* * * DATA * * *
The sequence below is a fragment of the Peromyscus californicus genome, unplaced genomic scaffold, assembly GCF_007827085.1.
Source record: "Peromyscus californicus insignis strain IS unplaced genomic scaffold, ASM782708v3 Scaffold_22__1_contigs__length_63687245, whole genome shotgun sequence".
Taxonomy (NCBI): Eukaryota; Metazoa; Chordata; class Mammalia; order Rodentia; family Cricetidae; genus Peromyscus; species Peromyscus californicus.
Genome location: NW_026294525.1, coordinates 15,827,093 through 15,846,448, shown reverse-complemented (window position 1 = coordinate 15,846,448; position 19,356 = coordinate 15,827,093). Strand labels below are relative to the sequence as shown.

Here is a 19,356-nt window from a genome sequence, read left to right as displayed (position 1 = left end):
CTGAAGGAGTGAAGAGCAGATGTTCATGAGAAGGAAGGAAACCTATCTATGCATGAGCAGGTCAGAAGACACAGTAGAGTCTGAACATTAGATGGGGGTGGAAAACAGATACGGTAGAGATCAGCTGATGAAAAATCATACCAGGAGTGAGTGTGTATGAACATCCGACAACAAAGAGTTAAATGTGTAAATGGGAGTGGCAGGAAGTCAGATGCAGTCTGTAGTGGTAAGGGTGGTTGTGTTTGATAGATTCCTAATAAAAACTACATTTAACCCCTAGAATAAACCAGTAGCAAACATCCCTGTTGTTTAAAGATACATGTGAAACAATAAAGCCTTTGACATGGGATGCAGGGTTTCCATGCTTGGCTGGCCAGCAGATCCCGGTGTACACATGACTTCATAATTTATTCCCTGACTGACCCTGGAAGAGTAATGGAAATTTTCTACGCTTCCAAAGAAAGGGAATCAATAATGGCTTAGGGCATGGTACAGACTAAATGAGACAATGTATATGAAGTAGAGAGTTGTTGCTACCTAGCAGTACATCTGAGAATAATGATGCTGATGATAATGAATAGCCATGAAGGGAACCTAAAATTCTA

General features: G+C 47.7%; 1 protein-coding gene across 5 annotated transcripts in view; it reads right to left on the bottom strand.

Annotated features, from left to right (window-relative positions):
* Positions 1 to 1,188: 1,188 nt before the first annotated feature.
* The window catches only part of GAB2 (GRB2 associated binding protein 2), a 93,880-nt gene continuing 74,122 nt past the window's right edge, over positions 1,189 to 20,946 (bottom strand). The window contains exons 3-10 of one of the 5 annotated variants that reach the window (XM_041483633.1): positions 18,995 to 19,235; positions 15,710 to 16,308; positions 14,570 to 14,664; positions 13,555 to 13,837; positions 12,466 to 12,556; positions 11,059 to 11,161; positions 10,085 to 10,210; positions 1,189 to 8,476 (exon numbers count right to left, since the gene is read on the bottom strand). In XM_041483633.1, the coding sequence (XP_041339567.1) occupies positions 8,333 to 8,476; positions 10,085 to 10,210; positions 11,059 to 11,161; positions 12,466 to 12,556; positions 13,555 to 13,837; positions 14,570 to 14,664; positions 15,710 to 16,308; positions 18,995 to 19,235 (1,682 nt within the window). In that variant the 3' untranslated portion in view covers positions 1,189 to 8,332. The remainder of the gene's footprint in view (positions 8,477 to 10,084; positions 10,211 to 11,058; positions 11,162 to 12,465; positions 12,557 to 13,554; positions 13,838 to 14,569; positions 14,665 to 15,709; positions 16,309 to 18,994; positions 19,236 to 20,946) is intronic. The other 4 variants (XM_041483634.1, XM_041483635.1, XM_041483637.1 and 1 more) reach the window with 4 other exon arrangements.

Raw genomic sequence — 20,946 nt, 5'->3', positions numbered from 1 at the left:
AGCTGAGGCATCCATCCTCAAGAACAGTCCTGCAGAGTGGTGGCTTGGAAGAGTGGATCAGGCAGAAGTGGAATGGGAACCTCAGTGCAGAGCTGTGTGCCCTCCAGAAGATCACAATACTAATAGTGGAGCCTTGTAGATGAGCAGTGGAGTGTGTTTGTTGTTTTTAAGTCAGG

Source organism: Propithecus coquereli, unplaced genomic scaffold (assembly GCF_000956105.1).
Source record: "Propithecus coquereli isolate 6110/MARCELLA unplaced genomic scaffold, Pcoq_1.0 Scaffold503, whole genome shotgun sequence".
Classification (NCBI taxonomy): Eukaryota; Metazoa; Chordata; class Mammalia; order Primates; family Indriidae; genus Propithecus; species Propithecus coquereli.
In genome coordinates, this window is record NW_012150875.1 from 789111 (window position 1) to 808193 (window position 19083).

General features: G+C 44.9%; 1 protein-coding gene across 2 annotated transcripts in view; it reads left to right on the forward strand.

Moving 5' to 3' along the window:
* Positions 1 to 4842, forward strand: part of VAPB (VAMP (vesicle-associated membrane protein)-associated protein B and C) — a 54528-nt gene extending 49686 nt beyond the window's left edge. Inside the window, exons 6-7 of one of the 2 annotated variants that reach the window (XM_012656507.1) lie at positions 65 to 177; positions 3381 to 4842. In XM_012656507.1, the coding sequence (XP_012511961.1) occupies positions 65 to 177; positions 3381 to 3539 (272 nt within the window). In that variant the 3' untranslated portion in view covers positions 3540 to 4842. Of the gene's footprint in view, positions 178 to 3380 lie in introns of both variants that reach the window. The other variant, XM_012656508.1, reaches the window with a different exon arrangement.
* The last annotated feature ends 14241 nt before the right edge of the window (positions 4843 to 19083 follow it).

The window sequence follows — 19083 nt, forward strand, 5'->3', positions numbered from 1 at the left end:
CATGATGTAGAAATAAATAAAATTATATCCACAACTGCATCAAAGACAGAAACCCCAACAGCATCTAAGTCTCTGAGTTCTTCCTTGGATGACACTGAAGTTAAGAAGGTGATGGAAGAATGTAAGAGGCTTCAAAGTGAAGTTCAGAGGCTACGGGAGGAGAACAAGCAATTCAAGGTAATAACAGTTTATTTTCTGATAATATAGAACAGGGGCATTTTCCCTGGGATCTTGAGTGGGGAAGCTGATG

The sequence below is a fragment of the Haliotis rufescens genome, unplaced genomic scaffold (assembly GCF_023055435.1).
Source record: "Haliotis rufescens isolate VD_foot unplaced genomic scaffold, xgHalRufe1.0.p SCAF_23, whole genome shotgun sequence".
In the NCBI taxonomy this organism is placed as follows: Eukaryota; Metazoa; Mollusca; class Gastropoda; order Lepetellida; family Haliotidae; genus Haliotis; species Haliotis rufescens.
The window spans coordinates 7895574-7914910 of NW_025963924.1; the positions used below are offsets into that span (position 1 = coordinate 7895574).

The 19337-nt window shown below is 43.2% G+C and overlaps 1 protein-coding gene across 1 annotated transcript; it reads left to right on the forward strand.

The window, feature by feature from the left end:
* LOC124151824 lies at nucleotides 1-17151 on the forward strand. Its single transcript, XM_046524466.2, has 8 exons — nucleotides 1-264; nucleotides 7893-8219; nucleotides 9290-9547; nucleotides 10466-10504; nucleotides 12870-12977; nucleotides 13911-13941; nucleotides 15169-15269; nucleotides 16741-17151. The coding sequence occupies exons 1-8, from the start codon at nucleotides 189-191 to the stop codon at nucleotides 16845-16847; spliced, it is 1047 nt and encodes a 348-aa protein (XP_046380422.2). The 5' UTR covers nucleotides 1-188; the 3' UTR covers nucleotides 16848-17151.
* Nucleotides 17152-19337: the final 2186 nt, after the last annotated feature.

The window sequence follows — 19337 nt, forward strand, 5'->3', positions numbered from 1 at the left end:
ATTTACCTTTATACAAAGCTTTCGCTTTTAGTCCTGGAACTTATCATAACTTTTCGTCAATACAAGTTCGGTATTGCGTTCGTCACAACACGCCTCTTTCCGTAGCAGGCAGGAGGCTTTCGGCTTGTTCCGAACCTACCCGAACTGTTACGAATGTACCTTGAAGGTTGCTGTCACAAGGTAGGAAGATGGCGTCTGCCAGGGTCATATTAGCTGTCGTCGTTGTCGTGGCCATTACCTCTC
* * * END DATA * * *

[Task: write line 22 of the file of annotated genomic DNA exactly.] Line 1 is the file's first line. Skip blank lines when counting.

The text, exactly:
CATGATGTAGAAATAAATAAAATTATATCCACAACTGCATCAAAGACAGAAACCCCAACAGCATCTAAGTCTCTGAGTTCTTCCTTGGATGACACTGAAGTTAAGAAGGTGATGGAAGAATGTAAGAGGCTTCAAAGTGAAGTTCAGAGGCTACGGGAGGAGAACAAGCAATTCAAGGTAATAACAGTTTATTTTCTGATAATATAGAACAGGGGCATTTTCCCTGGGATCTTGAGTGGGGAAGCTGATG